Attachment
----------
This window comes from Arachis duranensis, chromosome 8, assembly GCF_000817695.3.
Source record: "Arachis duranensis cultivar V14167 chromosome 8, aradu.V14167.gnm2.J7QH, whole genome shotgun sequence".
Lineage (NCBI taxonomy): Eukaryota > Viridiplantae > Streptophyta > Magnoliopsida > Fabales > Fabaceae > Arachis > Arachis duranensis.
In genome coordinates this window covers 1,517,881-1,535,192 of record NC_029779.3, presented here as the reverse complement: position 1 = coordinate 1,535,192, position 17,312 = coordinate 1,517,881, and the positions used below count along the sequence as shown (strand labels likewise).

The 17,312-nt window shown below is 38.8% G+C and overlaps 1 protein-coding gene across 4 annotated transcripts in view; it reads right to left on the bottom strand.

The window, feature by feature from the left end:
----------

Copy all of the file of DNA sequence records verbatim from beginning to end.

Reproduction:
This window comes from Arachis duranensis, chromosome 8, assembly GCF_000817695.3.
Source record: "Arachis duranensis cultivar V14167 chromosome 8, aradu.V14167.gnm2.J7QH, whole genome shotgun sequence".
Lineage (NCBI taxonomy): Eukaryota > Viridiplantae > Streptophyta > Magnoliopsida > Fabales > Fabaceae > Arachis > Arachis duranensis.
In genome coordinates this window covers 1,517,881-1,535,192 of record NC_029779.3, presented here as the reverse complement: position 1 = coordinate 1,535,192, position 17,312 = coordinate 1,517,881, and the positions used below count along the sequence as shown (strand labels likewise).

The 17,312-nt window shown below is 38.8% G+C and overlaps 1 protein-coding gene across 4 annotated transcripts in view; it reads right to left on the bottom strand.

The window, feature by feature from the left end: